Why do we prize education so highly?
Orwellian is an epithet with many meanings, all of them negative. It can refer to doublespeak, the use of pretentious diction, distortion, evasive speech, intentional ambiguity, and euphemism meant to make an unpleasant truth sound more palatable. It can describe forces that promote or require conformity. And finally, there are those who take Orwellian to refer to generally dystopian social and political conditions.
But when Bryan Caplan, a professor of economics at George Mason University, says that he loves education too much to accept the “Orwellian substitute” that is our education system in the United States, there’s no need to figure out how he means it: He clearly has all three definitions in mind. To Caplan, “education,” and especially “higher education,” has become a euphemism for base credentialism that promotes conformity and results in profligate spending that undermines investments of time and money in worthier goods.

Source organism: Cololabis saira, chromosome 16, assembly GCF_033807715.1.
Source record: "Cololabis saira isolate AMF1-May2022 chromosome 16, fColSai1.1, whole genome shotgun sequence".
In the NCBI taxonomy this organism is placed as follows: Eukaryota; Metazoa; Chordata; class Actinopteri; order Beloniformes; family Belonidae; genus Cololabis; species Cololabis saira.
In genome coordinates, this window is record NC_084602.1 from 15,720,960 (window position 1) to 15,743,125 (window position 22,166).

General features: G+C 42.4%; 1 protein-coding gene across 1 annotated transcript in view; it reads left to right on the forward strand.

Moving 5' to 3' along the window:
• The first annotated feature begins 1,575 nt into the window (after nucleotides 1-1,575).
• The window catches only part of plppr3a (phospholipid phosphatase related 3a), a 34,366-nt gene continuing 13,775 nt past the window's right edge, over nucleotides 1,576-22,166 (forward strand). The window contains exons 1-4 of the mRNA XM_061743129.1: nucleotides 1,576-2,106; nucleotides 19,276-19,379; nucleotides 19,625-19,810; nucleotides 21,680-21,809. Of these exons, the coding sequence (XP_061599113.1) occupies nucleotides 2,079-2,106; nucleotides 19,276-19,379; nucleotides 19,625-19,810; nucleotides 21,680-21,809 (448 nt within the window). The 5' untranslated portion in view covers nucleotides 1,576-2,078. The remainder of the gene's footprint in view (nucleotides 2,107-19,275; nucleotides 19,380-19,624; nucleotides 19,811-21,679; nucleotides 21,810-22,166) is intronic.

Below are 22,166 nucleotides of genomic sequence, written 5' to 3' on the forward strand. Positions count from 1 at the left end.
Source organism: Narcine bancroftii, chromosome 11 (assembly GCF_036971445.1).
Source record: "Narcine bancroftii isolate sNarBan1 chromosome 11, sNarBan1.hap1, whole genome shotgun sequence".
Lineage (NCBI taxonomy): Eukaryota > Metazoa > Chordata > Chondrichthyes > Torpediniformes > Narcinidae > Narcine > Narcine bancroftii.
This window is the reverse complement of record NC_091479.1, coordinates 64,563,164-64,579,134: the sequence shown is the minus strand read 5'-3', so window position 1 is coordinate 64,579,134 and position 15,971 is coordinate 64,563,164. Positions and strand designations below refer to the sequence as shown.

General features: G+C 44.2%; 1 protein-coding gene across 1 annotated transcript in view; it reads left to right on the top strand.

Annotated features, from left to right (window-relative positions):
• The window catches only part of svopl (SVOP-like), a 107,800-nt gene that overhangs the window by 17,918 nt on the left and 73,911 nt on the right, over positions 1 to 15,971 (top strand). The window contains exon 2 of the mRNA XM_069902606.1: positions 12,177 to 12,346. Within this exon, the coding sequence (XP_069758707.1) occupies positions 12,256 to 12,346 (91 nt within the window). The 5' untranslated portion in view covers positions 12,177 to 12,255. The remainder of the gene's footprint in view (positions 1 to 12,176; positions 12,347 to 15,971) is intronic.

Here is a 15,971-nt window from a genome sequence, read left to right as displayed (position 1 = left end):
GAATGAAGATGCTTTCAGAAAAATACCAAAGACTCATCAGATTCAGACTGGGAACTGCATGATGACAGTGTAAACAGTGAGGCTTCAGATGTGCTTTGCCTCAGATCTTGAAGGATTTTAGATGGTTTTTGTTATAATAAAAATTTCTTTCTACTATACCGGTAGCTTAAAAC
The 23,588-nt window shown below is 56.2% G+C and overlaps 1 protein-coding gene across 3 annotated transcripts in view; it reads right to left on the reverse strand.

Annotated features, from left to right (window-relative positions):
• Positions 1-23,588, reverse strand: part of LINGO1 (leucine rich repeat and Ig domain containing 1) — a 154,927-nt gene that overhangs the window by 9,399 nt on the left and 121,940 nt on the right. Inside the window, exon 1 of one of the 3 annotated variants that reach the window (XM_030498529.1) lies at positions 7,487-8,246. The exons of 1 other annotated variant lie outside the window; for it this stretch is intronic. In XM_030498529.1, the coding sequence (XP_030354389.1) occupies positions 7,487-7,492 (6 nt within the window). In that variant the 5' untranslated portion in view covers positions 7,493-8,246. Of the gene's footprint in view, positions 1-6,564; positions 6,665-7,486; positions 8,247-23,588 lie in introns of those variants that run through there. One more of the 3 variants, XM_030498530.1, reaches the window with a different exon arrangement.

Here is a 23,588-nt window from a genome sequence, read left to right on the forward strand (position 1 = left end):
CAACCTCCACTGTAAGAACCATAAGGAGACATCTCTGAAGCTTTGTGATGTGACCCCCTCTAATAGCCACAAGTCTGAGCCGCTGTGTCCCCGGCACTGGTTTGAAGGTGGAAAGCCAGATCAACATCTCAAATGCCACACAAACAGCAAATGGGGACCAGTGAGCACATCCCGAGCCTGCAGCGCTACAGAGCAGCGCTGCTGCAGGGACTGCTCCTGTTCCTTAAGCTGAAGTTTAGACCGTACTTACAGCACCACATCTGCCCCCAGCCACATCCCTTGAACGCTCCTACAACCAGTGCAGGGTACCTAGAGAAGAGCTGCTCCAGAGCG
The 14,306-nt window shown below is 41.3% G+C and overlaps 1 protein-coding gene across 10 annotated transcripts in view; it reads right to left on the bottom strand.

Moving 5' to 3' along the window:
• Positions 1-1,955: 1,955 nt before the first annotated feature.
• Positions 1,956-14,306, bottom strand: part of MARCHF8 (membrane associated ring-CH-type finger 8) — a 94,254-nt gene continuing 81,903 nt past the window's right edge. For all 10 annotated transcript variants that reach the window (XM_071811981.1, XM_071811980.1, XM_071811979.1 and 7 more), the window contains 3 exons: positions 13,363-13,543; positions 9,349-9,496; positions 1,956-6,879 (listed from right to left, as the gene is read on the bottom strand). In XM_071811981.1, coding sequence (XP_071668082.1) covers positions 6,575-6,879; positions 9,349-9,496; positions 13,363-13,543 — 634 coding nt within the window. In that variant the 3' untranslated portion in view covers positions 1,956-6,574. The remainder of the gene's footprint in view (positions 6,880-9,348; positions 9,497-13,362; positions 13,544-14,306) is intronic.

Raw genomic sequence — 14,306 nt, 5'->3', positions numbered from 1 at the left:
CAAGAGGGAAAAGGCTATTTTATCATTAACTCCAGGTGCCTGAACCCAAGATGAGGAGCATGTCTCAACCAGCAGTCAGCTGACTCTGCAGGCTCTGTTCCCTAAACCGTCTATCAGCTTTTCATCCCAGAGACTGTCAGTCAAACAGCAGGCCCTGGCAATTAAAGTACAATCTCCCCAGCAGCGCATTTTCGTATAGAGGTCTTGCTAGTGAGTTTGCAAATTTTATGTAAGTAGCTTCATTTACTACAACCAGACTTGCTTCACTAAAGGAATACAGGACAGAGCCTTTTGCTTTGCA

Lest prospective students and their parents head for the doors before finishing this review, it’s not that education doesn’t pay. On an annual basis, the average college graduate earns 73 percent more than the average high school graduate; people with at least a master’s degree earn three times the income of a high school dropout. Unlike the concerns of parents and prospective students, however, Caplan’s question is not whether employers pay handsomely enough to make education adequately rewarding for individuals. Rather, Caplan is interested in the social costs and benefits of education. He wants to know whether our massive public expenditures in favor of education—from state funding of public universities to federal provision of grants and subsidized loans—can be justified.